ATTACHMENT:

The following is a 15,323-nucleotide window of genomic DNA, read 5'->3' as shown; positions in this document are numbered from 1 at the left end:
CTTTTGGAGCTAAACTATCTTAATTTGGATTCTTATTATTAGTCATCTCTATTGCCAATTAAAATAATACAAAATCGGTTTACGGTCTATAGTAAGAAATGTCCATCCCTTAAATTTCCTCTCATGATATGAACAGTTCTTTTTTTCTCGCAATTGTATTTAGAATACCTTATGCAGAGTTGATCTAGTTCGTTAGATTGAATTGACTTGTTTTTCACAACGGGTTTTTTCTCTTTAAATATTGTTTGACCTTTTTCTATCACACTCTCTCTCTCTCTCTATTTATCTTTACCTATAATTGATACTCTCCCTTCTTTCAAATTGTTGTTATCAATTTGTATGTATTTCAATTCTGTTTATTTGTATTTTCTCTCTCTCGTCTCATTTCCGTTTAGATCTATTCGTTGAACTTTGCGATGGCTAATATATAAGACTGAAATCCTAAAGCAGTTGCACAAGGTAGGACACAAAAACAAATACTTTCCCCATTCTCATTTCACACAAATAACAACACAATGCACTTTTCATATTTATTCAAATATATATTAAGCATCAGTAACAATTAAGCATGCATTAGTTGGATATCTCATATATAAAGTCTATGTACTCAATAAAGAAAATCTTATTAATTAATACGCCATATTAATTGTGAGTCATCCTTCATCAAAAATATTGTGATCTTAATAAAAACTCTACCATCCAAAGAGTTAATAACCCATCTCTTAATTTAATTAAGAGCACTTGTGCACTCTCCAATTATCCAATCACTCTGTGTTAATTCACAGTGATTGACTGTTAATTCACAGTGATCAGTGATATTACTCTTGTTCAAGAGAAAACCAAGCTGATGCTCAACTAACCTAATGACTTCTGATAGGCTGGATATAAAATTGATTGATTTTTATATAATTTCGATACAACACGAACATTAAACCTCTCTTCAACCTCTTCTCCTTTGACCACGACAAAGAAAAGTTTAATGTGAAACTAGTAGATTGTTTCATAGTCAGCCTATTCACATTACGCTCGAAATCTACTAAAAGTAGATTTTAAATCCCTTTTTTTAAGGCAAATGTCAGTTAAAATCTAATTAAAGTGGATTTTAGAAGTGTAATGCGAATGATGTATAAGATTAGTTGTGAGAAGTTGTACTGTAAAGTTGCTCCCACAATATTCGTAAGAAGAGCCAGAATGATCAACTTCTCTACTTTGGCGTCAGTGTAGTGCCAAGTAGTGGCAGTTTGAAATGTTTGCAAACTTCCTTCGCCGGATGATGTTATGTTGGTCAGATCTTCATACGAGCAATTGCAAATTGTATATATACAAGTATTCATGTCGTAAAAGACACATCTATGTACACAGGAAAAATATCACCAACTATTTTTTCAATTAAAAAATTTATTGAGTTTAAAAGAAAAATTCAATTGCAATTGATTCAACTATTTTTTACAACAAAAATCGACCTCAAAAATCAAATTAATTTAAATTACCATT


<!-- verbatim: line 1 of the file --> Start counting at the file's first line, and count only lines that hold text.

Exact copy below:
The following is a 15,323-nucleotide window of genomic DNA, read 5'->3' as shown; positions in this document are numbered from 1 at the left end: